Eligibility issues boot Spanish Fort soccer from playoffs

Senator Elliott says legislation is forthcoming to ‘fix this problem’

By Cole McNanna
Sports Editor
cole@gulfcoastmedia.com
Posted 5/10/22

Although the boys’ and girls’ soccer teams from Spanish Fort High School qualified for the Class 6A state playoffs, a ruling from the Alabama High School Athletic Association deemed both teams fielded ineligible players.

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Eligibility issues boot Spanish Fort soccer from playoffs

Senator Elliott says legislation is forthcoming to ‘fix this problem’

Posted

Although the boys’ and girls’ soccer teams from Spanish Fort High School qualified for the Class 6A state playoffs, a ruling from the Alabama High School Athletic Association deemed both teams fielded ineligible players.

As a result, the school was also fined and placed on a one-year probation by AHSAA where the involved student-athletes will also be forced to miss the same number of games they competed in this season, next year.

The fines reportedly totaled $400, $250 for letting ineligible players compete and another $150 because one of the involved students is a senior and cannot sit out games next year.

When asked for comment, an AHSAA representative said Executive Director Alvin Briggs’ comments were directed to the member school.

Superintendent of Baldwin County Schools Eddie Tyler went through the appeals process but was eventually denied by the First District Board Friday, April 29, when the soccer postseasons had already started. The Toros’ Area 2 replacements lost their first-round matchups in both the boys’ and girls’ brackets.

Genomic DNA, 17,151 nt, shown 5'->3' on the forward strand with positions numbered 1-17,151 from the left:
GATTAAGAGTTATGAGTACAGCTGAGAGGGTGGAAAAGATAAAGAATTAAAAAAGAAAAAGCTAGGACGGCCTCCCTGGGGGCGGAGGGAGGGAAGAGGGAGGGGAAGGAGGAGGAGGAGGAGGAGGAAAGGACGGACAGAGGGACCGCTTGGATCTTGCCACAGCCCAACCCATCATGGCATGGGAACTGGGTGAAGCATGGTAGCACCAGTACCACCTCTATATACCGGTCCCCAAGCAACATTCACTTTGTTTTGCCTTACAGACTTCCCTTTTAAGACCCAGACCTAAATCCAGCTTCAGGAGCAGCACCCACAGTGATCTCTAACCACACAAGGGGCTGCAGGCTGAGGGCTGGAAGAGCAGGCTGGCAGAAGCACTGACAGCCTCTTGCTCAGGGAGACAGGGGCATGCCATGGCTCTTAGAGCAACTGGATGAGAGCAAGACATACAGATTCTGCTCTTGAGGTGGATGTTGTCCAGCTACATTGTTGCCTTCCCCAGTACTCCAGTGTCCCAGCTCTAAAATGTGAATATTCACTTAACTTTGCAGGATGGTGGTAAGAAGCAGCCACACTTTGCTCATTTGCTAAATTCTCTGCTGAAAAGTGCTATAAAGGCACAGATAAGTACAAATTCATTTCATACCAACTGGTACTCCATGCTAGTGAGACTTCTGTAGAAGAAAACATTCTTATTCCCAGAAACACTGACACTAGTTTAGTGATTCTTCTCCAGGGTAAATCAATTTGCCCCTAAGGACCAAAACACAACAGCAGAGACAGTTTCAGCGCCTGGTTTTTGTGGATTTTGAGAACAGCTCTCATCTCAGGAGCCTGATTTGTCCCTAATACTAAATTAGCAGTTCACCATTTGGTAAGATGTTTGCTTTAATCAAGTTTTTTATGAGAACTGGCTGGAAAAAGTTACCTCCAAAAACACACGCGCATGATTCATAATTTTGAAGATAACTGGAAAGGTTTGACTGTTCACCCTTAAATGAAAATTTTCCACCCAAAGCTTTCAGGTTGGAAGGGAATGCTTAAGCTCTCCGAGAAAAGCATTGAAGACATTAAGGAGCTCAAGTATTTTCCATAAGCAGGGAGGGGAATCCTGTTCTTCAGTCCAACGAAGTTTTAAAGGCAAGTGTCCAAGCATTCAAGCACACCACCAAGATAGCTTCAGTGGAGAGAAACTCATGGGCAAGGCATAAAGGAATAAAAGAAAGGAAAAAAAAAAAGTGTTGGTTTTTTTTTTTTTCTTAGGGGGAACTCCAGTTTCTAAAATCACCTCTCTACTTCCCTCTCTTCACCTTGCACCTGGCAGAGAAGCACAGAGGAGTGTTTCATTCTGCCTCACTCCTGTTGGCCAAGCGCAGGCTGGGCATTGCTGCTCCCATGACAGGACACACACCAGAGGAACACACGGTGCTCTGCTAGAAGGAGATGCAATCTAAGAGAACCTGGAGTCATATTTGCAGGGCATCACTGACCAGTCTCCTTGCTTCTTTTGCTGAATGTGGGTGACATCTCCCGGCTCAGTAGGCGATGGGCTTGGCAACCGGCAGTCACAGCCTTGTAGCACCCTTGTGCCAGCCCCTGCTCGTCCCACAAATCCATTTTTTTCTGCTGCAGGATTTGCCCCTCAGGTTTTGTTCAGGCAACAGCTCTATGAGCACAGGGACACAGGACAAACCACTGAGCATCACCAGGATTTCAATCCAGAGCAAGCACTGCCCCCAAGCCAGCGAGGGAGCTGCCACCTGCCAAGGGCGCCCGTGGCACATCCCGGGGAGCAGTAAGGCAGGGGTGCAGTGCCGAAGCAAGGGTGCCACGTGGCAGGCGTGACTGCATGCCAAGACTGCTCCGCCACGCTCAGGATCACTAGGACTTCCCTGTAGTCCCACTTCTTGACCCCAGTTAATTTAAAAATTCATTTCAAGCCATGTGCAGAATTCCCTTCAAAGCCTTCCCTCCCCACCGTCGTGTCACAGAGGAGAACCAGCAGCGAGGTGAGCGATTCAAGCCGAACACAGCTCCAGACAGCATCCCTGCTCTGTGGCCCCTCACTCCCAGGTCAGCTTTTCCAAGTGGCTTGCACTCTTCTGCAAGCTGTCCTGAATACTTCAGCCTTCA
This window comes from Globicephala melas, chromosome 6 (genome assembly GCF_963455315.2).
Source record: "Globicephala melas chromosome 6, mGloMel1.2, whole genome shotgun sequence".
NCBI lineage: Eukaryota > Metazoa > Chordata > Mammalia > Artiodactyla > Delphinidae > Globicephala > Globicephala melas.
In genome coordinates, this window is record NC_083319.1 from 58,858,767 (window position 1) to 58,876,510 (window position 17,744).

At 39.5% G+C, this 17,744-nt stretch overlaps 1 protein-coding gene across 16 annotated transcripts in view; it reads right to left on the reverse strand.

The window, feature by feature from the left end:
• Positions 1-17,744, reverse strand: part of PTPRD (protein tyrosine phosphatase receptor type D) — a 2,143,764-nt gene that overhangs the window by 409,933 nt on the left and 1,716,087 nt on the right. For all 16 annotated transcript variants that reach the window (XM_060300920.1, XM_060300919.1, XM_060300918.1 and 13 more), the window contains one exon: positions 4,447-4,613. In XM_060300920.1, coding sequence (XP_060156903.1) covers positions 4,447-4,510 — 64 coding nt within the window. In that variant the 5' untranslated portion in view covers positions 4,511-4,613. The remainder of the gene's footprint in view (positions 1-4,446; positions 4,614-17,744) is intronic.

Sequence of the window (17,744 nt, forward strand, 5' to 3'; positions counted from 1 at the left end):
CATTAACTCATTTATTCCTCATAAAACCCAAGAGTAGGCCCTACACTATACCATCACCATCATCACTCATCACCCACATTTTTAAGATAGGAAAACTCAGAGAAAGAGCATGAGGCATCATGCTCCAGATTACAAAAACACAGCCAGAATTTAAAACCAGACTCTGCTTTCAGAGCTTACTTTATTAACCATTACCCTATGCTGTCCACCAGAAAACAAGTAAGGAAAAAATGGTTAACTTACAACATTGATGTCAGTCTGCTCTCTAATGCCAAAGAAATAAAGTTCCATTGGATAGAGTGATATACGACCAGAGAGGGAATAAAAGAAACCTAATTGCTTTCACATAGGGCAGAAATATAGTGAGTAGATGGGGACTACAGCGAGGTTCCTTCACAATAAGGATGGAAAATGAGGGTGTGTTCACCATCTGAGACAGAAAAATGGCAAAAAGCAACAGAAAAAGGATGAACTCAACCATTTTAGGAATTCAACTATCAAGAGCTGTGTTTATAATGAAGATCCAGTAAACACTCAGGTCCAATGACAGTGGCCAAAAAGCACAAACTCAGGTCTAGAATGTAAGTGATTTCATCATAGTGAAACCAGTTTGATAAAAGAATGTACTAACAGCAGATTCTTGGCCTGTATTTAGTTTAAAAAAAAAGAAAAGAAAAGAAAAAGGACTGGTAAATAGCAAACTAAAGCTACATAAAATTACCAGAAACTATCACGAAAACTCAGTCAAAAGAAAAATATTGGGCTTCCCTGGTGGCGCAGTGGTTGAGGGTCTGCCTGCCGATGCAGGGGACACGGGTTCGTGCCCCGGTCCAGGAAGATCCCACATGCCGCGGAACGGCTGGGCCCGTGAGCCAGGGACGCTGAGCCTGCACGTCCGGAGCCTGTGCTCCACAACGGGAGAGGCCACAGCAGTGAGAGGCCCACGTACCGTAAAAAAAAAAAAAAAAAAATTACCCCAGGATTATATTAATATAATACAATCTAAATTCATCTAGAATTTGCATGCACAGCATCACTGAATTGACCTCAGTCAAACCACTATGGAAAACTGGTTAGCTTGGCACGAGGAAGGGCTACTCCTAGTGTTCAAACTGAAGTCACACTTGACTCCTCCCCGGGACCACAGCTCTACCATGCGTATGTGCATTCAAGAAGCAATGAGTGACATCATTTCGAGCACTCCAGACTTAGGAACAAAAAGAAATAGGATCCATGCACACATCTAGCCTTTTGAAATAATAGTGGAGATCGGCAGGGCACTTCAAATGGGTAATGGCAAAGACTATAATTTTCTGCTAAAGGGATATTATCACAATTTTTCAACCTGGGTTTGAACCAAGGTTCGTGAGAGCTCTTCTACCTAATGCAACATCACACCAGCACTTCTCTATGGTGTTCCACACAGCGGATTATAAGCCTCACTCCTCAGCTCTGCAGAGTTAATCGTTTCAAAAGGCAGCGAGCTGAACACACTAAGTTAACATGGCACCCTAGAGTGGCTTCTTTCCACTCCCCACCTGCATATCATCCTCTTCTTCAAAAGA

“The decision regarding eligibility comes down to a family with players on both the girls’ and boys’ teams who relocated here from another state,” Tyler said in an April 27 statement. “Under AHSAA rules, the entire family must have moved at the same time from an out-of-state location to an in-state location. Because the family did not all move at the same time, AHSAA has determined that all children in that family are ineligible for varsity competition. Since those children competed in the regular season, it now renders each of those games a forfeit under AHSAA rules.”

This is not unfamiliar territory in Baldwin County according to state Senator Chris Elliott, who said legislature is being drafted to help address similar situations.

“We're looking at previous pieces of legislation that have already been drafted in Alabama, and then we're looking at legislation in other states and how other states deal with this issue,” Elliott said in a May 4 interview. “We've got some time before the next legislative session, which does not start until next year, so we will use that time to look at best practices really around the country, as well as previous attempts to get the AHSAA under control and take the best from what they've got.”

Elliott said at the end of the day, he hopes to find a resolution.

“I am going to fix this problem one way or another,” he said. “I'm very much encouraging them to be part of the solution and work with us to accomplish the goal, which is restoring the public's trust in their institution. If they're willing to do that, they can absolutely be a team member in this and we can move forward. If they are not, then we will move forward with it regardless.”

According to reports, the situation centers around the DeFillipo family who moved to Spanish Fort from Pennsylvania.

Before the school year started, the mother, Kerry, registered her son Anthony and two daughters. At the time, she was told by AHSAA Soccer Director Marvin Chou that Anthony would be conditionally eligible for competition if he met the requirements, which included that all principal members of the family move and reside together in the same house.

Anthony had already lived separately from the family, however, and moved to Spanish Fort from Colorado in March and joined the Toros. After a third party raised questions, Spanish Fort self-reported the possible violations and the AHSAA investigation ultimately led to the end of the Toros’ season.

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